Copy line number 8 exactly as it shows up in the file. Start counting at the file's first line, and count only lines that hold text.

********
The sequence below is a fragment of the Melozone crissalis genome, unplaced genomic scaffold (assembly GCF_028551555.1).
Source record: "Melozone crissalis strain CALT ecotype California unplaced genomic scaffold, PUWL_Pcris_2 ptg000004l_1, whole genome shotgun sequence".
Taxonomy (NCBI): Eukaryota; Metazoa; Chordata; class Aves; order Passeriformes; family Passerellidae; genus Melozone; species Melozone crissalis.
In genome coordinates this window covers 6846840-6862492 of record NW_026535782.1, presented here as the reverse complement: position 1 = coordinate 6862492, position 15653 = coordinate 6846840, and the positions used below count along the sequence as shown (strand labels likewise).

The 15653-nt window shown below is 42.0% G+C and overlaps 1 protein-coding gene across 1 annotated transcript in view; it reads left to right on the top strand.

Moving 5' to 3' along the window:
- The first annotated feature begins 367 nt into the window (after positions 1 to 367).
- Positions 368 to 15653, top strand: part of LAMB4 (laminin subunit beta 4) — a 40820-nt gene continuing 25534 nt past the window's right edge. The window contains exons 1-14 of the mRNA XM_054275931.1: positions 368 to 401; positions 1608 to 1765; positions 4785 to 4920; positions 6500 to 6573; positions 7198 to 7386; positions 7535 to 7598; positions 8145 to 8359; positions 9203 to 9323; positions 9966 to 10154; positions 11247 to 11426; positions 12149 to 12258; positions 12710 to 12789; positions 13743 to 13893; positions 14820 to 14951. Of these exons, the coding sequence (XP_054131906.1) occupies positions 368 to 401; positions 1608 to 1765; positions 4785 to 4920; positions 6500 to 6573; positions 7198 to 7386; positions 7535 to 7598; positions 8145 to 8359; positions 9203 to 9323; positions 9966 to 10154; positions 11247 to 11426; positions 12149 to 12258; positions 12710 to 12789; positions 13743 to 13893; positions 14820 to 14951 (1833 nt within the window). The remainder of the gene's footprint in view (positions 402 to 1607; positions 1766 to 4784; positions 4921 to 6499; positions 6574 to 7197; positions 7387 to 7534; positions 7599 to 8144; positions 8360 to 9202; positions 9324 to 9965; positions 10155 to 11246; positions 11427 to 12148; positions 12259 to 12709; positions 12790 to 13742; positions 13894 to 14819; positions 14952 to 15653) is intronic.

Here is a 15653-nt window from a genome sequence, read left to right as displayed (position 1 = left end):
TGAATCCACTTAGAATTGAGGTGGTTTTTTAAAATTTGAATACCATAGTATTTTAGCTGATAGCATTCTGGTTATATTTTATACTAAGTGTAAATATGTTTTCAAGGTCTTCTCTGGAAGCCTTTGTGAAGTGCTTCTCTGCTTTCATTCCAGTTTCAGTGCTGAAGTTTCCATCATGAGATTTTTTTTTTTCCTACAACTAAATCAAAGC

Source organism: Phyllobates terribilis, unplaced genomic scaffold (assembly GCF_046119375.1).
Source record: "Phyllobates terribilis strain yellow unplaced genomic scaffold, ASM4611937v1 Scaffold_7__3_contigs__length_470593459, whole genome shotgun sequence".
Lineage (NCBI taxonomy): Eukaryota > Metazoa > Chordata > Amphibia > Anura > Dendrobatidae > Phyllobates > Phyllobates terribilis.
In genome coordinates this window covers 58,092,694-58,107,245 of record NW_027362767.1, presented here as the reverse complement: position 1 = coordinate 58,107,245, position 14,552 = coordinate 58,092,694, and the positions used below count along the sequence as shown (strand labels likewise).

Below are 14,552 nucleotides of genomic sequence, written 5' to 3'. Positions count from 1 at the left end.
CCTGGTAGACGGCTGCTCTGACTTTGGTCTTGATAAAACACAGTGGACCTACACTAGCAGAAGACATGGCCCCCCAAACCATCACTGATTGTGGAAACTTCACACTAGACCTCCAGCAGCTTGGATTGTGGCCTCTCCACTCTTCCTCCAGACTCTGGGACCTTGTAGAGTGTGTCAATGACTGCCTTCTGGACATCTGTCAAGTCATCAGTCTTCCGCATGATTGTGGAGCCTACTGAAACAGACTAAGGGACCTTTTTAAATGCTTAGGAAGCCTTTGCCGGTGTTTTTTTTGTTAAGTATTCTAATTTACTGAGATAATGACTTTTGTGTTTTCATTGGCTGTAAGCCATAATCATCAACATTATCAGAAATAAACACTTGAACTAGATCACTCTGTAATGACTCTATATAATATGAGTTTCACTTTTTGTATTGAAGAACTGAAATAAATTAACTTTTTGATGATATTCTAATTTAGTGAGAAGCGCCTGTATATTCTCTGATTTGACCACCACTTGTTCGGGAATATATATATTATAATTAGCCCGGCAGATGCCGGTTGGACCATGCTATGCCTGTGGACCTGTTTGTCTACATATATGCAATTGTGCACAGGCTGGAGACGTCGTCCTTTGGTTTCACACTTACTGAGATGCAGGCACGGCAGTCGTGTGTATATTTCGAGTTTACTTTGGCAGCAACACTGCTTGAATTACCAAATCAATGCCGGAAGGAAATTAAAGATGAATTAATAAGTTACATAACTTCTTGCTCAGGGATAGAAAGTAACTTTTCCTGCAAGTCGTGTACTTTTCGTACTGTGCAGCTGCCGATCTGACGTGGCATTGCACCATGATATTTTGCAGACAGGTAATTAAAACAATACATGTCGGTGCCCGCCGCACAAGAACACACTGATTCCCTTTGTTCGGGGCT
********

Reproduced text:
- Positions 368 to 15653, top strand: part of LAMB4 (laminin subunit beta 4) — a 40820-nt gene continuing 25534 nt past the window's right edge. The window contains exons 1-14 of the mRNA XM_054275931.1: positions 368 to 401; positions 1608 to 1765; positions 4785 to 4920; positions 6500 to 6573; positions 7198 to 7386; positions 7535 to 7598; positions 8145 to 8359; positions 9203 to 9323; positions 9966 to 10154; positions 11247 to 11426; positions 12149 to 12258; positions 12710 to 12789; positions 13743 to 13893; positions 14820 to 14951. Of these exons, the coding sequence (XP_054131906.1) occupies positions 368 to 401; positions 1608 to 1765; positions 4785 to 4920; positions 6500 to 6573; positions 7198 to 7386; positions 7535 to 7598; positions 8145 to 8359; positions 9203 to 9323; positions 9966 to 10154; positions 11247 to 11426; positions 12149 to 12258; positions 12710 to 12789; positions 13743 to 13893; positions 14820 to 14951 (1833 nt within the window). The remainder of the gene's footprint in view (positions 402 to 1607; positions 1766 to 4784; positions 4921 to 6499; positions 6574 to 7197; positions 7387 to 7534; positions 7599 to 8144; positions 8360 to 9202; positions 9324 to 9965; positions 10155 to 11246; positions 11427 to 12148; positions 12259 to 12709; positions 12790 to 13742; positions 13894 to 14819; positions 14952 to 15653) is intronic.